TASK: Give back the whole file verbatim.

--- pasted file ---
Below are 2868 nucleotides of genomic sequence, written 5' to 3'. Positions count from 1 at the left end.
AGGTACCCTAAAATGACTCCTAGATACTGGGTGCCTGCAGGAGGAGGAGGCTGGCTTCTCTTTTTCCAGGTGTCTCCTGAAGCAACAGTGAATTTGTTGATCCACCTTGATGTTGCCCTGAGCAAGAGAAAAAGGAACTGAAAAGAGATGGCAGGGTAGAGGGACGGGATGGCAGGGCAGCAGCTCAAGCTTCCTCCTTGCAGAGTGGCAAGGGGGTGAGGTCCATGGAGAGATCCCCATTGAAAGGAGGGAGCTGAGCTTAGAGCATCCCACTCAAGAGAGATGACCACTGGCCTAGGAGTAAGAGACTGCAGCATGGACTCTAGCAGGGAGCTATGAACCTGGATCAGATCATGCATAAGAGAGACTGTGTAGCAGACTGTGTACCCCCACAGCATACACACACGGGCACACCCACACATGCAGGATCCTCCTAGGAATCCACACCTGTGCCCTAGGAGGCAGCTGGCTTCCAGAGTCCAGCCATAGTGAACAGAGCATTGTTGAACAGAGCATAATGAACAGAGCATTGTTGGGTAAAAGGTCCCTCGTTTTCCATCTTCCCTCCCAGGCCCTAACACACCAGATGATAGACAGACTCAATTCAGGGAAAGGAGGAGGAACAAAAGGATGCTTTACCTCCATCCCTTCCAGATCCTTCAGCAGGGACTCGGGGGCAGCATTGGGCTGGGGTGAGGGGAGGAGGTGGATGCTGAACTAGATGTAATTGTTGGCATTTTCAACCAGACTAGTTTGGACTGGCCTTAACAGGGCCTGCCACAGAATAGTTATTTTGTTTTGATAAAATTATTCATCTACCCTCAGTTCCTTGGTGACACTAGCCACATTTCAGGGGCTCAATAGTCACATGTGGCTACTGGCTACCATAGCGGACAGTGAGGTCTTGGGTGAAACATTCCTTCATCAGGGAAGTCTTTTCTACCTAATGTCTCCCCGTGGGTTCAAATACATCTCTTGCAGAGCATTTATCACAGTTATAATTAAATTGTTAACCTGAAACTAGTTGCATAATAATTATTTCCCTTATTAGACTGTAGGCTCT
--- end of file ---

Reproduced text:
Below are 2868 nucleotides of genomic sequence, written 5' to 3'. Positions count from 1 at the left end.
AGGTACCCTAAAATGACTCCTAGATACTGGGTGCCTGCAGGAGGAGGAGGCTGGCTTCTCTTTTTCCAGGTGTCTCCTGAAGCAACAGTGAATTTGTTGATCCACCTTGATGTTGCCCTGAGCAAGAGAAAAAGGAACTGAAAAGAGATGGCAGGGTAGAGGGACGGGATGGCAGGGCAGCAGCTCAAGCTTCCTCCTTGCAGAGTGGCAAGGGGGTGAGGTCCATGGAGAGATCCCCATTGAAAGGAGGGAGCTGAGCTTAGAGCATCCCACTCAAGAGAGATGACCACTGGCCTAGGAGTAAGAGACTGCAGCATGGACTCTAGCAGGGAGCTATGAACCTGGATCAGATCATGCATAAGAGAGACTGTGTAGCAGACTGTGTACCCCCACAGCATACACACACGGGCACACCCACACATGCAGGATCCTCCTAGGAATCCACACCTGTGCCCTAGGAGGCAGCTGGCTTCCAGAGTCCAGCCATAGTGAACAGAGCATTGTTGAACAGAGCATAATGAACAGAGCATTGTTGGGTAAAAGGTCCCTCGTTTTCCATCTTCCCTCCCAGGCCCTAACACACCAGATGATAGACAGACTCAATTCAGGGAAAGGAGGAGGAACAAAAGGATGCTTTACCTCCATCCCTTCCAGATCCTTCAGCAGGGACTCGGGGGCAGCATTGGGCTGGGGTGAGGGGAGGAGGTGGATGCTGAACTAGATGTAATTGTTGGCATTTTCAACCAGACTAGTTTGGACTGGCCTTAACAGGGCCTGCCACAGAATAGTTATTTTGTTTTGATAAAATTATTCATCTACCCTCAGTTCCTTGGTGACACTAGCCACATTTCAGGGGCTCAATAGTCACATGTGGCTACTGGCTACCATAGCGGACAGTGAGGTCTTGGGTGAAACATTCCTTCATCAGGGAAGTCTTTTCTACCTAATGTCTCCCCGTGGGTTCAAATACATCTCTTGCAGAGCATTTATCACAGTTATAATTAAATTGTTAACCTGAAACTAGTTGCATAATAATTATTTCCCTTATTAGACTGTAGGCTCT